I thought I would try the 100 Oreo cookie challenge where you have to eat 100 Oreo cookies in 10 minutes... I failed badly.
I used the Canon 5D with the Canon Zoom Lens EF 24-105mm and the RODE Videomic.
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From Wikipedia, the free encyclopediahttp://en.wikipedia.org/wiki/Oreo
Headquarters East Hanover, New Jersey, United States
Parent Nabisco (Kraft Foods)
Oreo is a trademark for a popular cookie sandwich by the Nabisco Division of Kraft Foods.
Over 491 billion Oreo cookies have been sold since they were first introduced, making them the best selling cookie of the 20th century. Its most recent packaging slogan is "Milk's Favorite Cookie", which is a slight change from the original, "America's Favorite Cookie" (though some packages in the U.S. still use the original slogan).
The company was first founded on March 6, 1912 in Chelsea, New York City.
The distinctive face of an Oreo cookie
The Oreo cookie was developed and produced by Nabisco in 1912 at its Chelsea factory in New York City. The original design of the cookie was simpler than the current design , with a wreath around the edge of the cookie and the name "OREO" in the center. In the United States, they were sold for 25 cents a pound in novelty cans with clear glass tops. A newer design for the cookie was introduced in 1924. A lemon-filled variety was available briefly during the 1920s, but was discontinued. The modern-day Oreo design was developed in 1952 by William A. Turnier, to include the Nabisco logo.
Oreo was launched as an imitation of the Hydrox cookie manufactured by the smaller Sunshine company, introduced in 1908. Having lost market share to Oreo for years, Hydrox cookies were withdrawn in 1999.
The product is distributed in the U.S. under the Nabisco brand name. In Canada, it is marketed under the Christie brand name.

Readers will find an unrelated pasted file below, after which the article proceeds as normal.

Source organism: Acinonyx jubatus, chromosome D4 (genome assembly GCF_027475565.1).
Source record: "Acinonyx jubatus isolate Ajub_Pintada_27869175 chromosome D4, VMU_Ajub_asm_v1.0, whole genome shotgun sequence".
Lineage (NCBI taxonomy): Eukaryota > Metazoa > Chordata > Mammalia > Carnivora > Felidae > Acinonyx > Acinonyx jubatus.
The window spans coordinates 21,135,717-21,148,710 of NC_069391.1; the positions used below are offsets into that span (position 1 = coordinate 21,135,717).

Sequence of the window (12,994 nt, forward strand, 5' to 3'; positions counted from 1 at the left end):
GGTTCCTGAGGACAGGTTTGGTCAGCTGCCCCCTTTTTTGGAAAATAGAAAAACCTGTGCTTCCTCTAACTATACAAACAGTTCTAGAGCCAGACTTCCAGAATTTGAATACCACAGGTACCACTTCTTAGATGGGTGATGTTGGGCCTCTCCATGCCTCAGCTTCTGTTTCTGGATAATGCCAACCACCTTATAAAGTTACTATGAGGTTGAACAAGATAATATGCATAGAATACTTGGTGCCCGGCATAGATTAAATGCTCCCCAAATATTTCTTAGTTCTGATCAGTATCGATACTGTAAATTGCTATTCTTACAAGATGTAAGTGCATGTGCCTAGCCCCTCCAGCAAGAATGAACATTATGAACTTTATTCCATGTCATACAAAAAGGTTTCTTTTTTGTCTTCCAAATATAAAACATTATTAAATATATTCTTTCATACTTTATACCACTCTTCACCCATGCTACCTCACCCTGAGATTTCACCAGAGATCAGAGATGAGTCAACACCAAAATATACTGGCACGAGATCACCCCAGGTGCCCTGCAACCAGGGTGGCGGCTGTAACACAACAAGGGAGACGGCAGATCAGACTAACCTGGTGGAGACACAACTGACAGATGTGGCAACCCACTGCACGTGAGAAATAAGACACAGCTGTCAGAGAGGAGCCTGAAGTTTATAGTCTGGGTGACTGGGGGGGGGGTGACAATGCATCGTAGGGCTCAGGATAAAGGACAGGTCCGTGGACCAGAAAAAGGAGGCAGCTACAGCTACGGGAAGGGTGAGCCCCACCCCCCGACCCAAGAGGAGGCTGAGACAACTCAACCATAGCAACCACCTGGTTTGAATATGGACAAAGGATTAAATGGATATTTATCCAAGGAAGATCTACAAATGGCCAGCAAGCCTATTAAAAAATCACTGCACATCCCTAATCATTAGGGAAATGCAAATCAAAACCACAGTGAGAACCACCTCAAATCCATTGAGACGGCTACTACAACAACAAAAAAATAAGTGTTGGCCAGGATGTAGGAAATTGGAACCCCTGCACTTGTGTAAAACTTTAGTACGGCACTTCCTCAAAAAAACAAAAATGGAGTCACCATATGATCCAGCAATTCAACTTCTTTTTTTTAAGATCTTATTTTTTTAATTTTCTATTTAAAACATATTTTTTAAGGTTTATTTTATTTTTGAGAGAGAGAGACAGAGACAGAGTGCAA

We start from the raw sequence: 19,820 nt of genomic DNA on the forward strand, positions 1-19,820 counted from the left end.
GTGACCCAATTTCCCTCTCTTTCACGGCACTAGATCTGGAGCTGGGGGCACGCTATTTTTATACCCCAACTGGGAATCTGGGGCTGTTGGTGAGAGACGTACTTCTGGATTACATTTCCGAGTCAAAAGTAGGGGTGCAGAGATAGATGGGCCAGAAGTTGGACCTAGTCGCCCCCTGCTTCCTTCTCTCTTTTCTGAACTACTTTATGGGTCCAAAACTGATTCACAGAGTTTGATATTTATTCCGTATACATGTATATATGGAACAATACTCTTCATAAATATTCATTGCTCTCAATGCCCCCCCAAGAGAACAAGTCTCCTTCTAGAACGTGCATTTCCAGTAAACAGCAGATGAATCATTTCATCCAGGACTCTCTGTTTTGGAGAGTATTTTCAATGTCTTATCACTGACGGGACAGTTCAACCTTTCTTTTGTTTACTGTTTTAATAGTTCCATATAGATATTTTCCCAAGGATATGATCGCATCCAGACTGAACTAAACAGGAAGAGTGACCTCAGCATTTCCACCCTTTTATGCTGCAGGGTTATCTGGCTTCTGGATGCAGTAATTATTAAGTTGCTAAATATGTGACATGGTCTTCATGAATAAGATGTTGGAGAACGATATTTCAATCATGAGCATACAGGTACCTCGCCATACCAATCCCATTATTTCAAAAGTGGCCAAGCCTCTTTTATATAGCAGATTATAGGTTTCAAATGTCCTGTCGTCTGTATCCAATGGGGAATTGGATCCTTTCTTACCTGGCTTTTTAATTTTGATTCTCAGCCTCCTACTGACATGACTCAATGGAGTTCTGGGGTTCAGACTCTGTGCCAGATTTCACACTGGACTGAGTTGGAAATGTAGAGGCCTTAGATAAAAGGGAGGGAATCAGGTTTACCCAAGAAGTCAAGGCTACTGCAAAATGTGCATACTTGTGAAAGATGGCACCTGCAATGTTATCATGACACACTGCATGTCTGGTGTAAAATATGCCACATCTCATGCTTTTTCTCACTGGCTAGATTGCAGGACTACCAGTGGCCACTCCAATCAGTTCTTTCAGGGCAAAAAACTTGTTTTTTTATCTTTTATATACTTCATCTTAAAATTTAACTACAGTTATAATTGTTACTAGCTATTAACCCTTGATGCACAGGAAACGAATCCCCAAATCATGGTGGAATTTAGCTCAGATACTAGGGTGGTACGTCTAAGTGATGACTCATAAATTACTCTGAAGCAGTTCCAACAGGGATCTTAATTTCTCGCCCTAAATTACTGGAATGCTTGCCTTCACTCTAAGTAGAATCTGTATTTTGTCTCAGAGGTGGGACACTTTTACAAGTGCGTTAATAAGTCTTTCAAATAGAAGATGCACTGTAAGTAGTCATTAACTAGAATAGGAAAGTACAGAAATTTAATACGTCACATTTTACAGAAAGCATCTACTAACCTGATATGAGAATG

The Oreo was originally called the Oreo Biscuit. The name was later changed to the Oreo Sandwich in 1921. In 1948, the name was changed again to the Oreo Creme Sandwich. It was then changed to the Oreo Chocolate Sandwich Cookie in 1974
There are many theories pointing to the origin of the name 'Oreo', including derivations from the French word 'Or', meaning gold (as early packaging was gold), or the Greek word 'Oreo', meaning beautiful, nice or well done. Other theories are that the 're' from cream was 'sandwiched' between the two Os from cookie, or the word 'just seemed like a nice, melodic combination of sounds'. A TV spot for the Got Milk? campaign showed a false etymology where, when at a board meeting to decide the name of the cookie, one of the members is asked for his opinion; the member, who just ate a cookie and does not have any milk to wash it down responds "I don't know," which is heard by the board member as "Oreo." "Oreo" is also similar to the Greek root for appetizing as in orexin or orexigenic (appetite stimulating) or anorexic (loss of appetite).
Nabisco began a marketing program in 2008, advertising the use of Oreo cookies in a game called DSRL, which stands for "Double Stuf Racing League." The DSRL was introduced one week prior to Super Bowl XLII. This sport had also been endorsed by football brothers Peyton Manning and Eli Manning. Sisters Venus and Serena Williams have also joined, and challenged the Mannings to a race, which aired in an ad on January 18, 2009. Another campaign started for Golden Double Stuf Oreo cookies with the brothers being challenged by Donald Trump & "Double Trump" played by Darrell Hammond; the date for this competition was January 24, 2010. The Mannings won in both cases. A new ad campaign is currently revolving around a 'Hooded Menace' threatening to take over the Double Stuf Racing League, and Eli Manning and Stufy (the DSRL mascot) needing some help airing beginning on or around September 14, 2010. Six days later, it was announced that Shaquille O'Neal and Apolo Ohno joined Oreo Double Stuf Racing League vets Eli Manning and Venus Williams.
Nabisco also held a worldwide Oreo Stacking Competition. Jordan White from the United States won the final contest.